It’s funny how everything thinks they can do their own PR. You wouldn’t cut your own hair, you’d go to a hairdresser. And if you went out for dinner, you wouldn’t jump into the kitchen and ask the chef to move over while you cooked the meal.
So why do so many people think they are experts at PR? I’m here to show you how to become just that. I will show you how to write an effective press release. That’s an essential role of anyone in PR. That’s three years of journalism training and 30 years of working in the media all rolled into one small chapter….
The main purpose of all press releases is to promote something significant and specific.Itt adheres to a strict format and serves three marketing and promotional purposes:
1) To let the media know about an event, hoping it will pass the information along
2) To let the media know about your business, hoping a reporter will see a story in your press release and write an actual news article about it
3 ) To help promote your business' appearance on the Internet via blogs, websites, and social media networks.
The first thing most business owners get wrong is the press release. Editors and journalists are bombarded with information constantly pinging in their inbox and you can spot a press release not written by professional a mile away.
First of all make the subject box and headline enticing enough for them to want to open the email. Short words, sharp and snappy to grab their attention. You don't want to lose your reader with the first sentence Then if you’re lucky enough for them to actually open the email I guarantee that 98% of them won’t read past the first paragraph before assessing whether to press the delete key. The first line is absolutely essential and there’s the golden rule of the FIVE Ws Who What Why When
And in more detail:
Who is this story about? What is happening? Why is it happening? When it it happening? ………….. And then………..
How it is happening?
That’s it. Get all that information in less than 25 words in the first sentence.
Press releases should always be written in the third person. Write it as though you're sharing riveting information. If your information isn't riveting, bin it and start again. Maybe there's something you can add to your event or announcement that will make it more interesting. But absolutely don’t exaggerate. You can't mention that an A-list celebrity will show up at your event when you know full well he won't.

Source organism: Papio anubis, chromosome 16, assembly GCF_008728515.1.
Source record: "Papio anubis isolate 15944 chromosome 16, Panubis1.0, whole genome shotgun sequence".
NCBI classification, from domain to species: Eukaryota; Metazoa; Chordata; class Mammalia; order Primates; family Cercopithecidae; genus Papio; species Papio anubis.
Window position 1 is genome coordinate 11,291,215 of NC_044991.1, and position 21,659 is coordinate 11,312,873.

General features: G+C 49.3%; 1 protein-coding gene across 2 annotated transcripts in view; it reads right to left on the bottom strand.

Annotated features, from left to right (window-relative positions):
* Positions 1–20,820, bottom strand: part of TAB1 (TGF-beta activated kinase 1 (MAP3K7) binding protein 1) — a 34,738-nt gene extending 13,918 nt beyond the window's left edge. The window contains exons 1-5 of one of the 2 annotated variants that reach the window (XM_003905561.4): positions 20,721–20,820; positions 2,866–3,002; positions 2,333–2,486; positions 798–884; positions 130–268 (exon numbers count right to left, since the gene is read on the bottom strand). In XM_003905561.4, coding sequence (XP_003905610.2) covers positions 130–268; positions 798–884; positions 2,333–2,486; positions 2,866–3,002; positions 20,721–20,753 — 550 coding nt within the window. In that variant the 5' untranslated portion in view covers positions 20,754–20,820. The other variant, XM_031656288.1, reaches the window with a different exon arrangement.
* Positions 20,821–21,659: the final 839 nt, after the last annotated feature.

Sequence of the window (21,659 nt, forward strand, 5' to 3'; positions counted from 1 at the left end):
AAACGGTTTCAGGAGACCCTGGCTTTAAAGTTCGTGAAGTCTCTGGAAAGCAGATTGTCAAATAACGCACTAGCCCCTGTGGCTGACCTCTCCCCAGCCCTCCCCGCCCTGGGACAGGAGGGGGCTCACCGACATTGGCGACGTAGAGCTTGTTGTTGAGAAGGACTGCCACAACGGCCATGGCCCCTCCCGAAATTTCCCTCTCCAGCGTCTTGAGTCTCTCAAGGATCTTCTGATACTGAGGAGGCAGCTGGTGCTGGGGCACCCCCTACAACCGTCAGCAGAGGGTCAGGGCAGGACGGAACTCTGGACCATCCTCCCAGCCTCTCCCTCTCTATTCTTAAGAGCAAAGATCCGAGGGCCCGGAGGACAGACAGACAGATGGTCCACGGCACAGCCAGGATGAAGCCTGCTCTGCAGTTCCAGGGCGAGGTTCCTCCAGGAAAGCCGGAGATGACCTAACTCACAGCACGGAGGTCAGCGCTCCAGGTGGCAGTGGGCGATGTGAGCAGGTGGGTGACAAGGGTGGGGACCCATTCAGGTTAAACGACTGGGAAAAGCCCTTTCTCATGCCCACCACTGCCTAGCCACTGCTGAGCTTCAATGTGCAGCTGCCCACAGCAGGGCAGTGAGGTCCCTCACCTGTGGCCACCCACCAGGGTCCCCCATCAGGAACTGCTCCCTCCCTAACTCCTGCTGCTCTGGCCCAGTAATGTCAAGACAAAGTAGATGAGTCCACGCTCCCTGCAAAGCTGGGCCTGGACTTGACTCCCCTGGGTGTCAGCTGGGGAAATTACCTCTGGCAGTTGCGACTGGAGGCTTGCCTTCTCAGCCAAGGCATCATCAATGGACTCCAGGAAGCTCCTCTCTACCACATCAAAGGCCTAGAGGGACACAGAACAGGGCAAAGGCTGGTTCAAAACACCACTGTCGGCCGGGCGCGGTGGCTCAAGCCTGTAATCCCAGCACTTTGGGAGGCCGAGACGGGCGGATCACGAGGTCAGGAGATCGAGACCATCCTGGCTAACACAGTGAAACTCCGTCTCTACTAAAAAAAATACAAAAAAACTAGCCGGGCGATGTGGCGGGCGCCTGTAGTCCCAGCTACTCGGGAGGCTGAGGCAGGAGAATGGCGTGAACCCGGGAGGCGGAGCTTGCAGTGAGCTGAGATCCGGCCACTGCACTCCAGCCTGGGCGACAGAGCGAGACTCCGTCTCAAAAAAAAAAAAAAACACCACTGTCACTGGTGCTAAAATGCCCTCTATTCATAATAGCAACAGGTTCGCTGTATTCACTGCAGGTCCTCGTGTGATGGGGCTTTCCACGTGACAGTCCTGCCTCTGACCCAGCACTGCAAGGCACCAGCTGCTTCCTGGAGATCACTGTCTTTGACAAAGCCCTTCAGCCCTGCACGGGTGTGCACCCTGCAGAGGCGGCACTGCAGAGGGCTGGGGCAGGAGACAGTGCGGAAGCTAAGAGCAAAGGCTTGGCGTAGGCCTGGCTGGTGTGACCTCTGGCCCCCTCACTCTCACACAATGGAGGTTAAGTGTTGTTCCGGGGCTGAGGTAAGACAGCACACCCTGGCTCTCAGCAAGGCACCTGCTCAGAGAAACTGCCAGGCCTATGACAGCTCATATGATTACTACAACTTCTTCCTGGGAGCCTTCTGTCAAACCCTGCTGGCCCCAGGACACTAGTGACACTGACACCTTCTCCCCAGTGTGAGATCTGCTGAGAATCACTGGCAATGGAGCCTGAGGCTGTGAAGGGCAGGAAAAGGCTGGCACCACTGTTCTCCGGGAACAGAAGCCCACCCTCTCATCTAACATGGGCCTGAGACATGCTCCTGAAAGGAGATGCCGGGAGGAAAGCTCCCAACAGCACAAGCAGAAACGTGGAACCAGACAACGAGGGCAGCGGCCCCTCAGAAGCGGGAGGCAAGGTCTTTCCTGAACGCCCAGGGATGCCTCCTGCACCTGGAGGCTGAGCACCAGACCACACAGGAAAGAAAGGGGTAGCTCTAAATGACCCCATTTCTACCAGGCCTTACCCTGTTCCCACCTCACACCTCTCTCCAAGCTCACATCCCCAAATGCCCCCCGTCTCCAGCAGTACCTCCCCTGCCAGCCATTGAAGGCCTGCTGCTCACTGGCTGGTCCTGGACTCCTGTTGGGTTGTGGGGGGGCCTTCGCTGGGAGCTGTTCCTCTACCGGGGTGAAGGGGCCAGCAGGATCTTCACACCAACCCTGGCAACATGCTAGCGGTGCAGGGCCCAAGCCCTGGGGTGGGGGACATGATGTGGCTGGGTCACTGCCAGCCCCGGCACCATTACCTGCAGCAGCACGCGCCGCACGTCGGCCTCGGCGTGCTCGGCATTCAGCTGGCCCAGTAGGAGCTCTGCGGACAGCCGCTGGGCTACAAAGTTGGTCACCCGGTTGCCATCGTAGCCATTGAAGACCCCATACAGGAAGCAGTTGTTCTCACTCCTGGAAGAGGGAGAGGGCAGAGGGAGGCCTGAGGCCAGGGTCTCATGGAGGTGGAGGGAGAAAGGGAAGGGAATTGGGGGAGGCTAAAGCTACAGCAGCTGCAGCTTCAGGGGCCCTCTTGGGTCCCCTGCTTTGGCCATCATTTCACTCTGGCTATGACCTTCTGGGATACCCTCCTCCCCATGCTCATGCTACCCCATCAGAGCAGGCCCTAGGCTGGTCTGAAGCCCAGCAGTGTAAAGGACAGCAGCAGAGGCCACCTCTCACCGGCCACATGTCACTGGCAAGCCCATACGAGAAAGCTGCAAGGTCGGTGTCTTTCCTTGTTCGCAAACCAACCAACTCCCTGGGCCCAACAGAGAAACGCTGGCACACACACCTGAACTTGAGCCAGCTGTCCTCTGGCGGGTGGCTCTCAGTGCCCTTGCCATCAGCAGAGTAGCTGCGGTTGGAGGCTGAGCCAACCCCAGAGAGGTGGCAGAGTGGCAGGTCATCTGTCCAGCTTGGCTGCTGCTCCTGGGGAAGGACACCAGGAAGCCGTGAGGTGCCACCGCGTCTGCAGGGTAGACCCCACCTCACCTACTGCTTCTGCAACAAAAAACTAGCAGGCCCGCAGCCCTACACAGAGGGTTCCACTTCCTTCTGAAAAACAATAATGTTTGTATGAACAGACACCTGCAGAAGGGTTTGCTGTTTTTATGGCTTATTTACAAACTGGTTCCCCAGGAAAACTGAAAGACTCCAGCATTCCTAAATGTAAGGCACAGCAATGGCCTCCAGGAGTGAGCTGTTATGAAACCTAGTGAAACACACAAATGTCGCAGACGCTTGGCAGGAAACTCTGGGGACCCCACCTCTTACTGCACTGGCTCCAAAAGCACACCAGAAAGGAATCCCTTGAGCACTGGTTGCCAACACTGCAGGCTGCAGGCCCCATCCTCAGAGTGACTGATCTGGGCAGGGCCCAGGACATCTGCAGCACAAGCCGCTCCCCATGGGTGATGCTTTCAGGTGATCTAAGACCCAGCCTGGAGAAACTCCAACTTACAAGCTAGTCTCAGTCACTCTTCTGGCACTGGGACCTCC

Linking your press release to a current trend or occurrence in the news can also help grab attention. For example Manchester Fashion Week was also held at the same time as Mental Health Awareness Week and I sent out press releases about a menswear brand focusing on positive body image and self esteem. It made international news.
The bottom line is that you can’t polish a turd and if your event is boring, your press release won’t sparkle with personality and no one is going to want to run with it.
Keep the press release to one page. Journalists don’t have time to wade through endless paragraphs of waffle.I recommend a maximum of 5 paragraphs.
Include quotes from person you’re writing about. Even if it’s yourself. And ALWAYS write in the third person. I have mentioned it before but it’s crucial to remember
There must be a call to action at the bottom of the press release; A link to a website for more information. A number for yourself to call to discuss more information.
A press release is not just a rendition of facts. Press releases always employ quotes taken from someone significant to the event, like a corporate executive, for example. But quotes in press releases are seldom a verbatim quote of what a personage actually said. They embody more of an enhanced idea of what the person should have said - an idealized version of a statement that pushes the press release's agenda. What a Press Release Is NotA press release is not a guaranteed marketing tool. Nothing is guaranteed in life. Don't anticipate every press release you write will always be picked up and passed along by mainstream media sources. It won’t But don't give up. Keep trying. Successful publicity depends on sustained effort.